I had a LOT of traffic to my blog entry about my Fujifilm X-Pro1 First Impressions. It seems that there is a ton of interest in the Fuji cameras, which is a good thing. There should be. I thought I’d offer an update now that I’ve had the camera for 6 weeks.
Since the earlier post, I’ve used the X-Pro1 for 2 model shoots (for portions of the shoots, anyway), Christmas snapshots, a foggy day landscape shoot, as a second body for a concert at a local club, a photowalk around the NC State University campus, and carried it with me on various family outings (“just in case”). I would have shot more, but I spent a big chunk of the last month dealing with the flu and its aftermath. But, all in all, a good cross section of the sort of shooting I like to do.
One thing I noticed (when I wasn’t sick), something about having this small camera makes me want to get out and walk around and shoot. I can’t wait to take a trip to NYC with this thing. I always felt so conspicuous with a big camera.
I thought it best to divide my comments up in terms of the specific type of shoot. Photos from each (except my holiday snapshots) are included in the gallery.
My Nikon D700 has some advantages that came into play over the Fuji for these. The sync speed limitation of the Nikon is 1/250, so easily beats out the Fuji. For some weird reason, on the Fuji I get an ISO 100 in jpeg mode, but not in RAW. The combination of those is not good for outdoor shooting with flash. I also really don’t like the ergonomics of the X-Pro1 for changing the focal point. With the Nikon, I can quickly move it around without taking the camera from my eye. Focus and recompose doesn’t work well when you deal with shallow DOF, so this is kinda important to me .
The Fuji had one big advantage that came into play on one of the shoots. The in-camera double exposure mode is all kinds of awesome. Why? When shooting with the EVF, you get the first image superimposed in the display when framing the second shot. This means no more guesswork. Maybe a DSLR can do this in live-view mode, but I that is not how I use a DSLR 99% of the time.
All-in-all, though, the Fuji is really close to the D700 here. I really hope Fuji addresses the some of the shortcomings going forward, either via firmware or in an X-Pro2. If so, I could see leaving the DSLR at home (once I grow my glass collection).
Photowalks and Street Photography
This camera was made for this sort of thing. Faster autofocus for street photography is the only wish list item, and I’m sure the phase detect AF is coming to the X-Pro2.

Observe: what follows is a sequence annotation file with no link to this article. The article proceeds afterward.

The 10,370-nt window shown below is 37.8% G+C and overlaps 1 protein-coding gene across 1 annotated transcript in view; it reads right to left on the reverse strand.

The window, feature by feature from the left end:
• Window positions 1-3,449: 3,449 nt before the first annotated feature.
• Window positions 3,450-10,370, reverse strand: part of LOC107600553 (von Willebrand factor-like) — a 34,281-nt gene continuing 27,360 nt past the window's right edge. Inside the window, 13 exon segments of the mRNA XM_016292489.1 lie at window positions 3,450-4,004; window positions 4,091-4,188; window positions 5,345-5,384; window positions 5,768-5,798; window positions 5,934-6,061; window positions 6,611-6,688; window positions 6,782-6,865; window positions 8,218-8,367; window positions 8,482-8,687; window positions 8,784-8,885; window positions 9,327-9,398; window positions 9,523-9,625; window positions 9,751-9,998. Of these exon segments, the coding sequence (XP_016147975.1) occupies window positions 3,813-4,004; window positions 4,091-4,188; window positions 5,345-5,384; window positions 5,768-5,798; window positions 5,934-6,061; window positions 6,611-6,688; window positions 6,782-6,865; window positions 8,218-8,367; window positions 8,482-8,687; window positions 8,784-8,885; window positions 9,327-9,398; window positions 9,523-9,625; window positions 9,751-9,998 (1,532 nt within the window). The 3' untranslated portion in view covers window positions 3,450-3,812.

I absolutely loved the fog pictures I got. I liked the earlier Neuse River walk pictures (I posted one of these I’d not post-processed for the first impressions entry). Only having the 35mm limits me, but I plan to fix that. On long hikes, not hauling a heavy camera (and needing a heavy tripod), will certainly be appreciated. Whether I take the D700 or this camera becomes a very situational thing, with some tradeoffs involved.
Nice having a small camera I can take anywhere. The E-1’s bounce flash would certainly come in handy sometimes. But other than that, loving the X-Pro1 for this.
I shot a going-away bash for my friend Greg Humphreys, a long-time NC musician who fronted two great bands, Dillon Fence and Hobex, before embarking on a solo career. Greg is moving to New York City to be with his love, and had a lot of love that night as a plethora of guests showed up to play with him and send him off. I was mainly shooting the D700, alternating between my 85mm 1.4 and my 28mm 1.8 lenses. I probably used my 50mm 1.4 as well, but when I needed that focal length I instead usually would switch to the X-Pro1 with 35mm 1.4. I got a handful of really nice shots with Fuji. If the subject is stationary and you can lock focus, the resulting images can be great.
The DSLR is clearly the better tool for this stuff, however. I’m sure with better technique, I could start to narrow that gap with the Fuji. As it was, there was a lot of missing the moments I would see developing as I was waiting for focus. And then a pretty good delay until the EVF was back ready for me to frame the next shot. The focus point issue with the AF also came into play some. Focus and reframe was really the only way to go efficiently.
I’m optimistic that the system, going forward, will really start to improve in this regard. The x100s announcement really gives me hope.
I know I had a few gripes, and most of them were things I knew going into this, but none of them are show-stoppers. None of them make me regret my purchase. At all. In fact, I absolutely love this camera and I want to use it as much as possible. It just makes me long for the day when these short comings don’t exist any longer and I can seriously consider delegating the DSLR for niche stuff (like shooting my kid’s soccer game, something I don’t think a mirrorless is going to handle for a long time).
Over these last 6 weeks I’ve gotten images that I just love with this camera. I can’t wait to get more. I probably won’t blog specifically about it again (although if I get any new glass, maybe I’ll post about it), but I’ll continue to post images from it at my site and on Facebook, so keep checking back.
What lenses do I want next? Some sort of wide option, I haven’t decided which. I’d like some sort of moderate telephoto (a big fan of my 85 on full frame and also on a crop where it is more like a 135).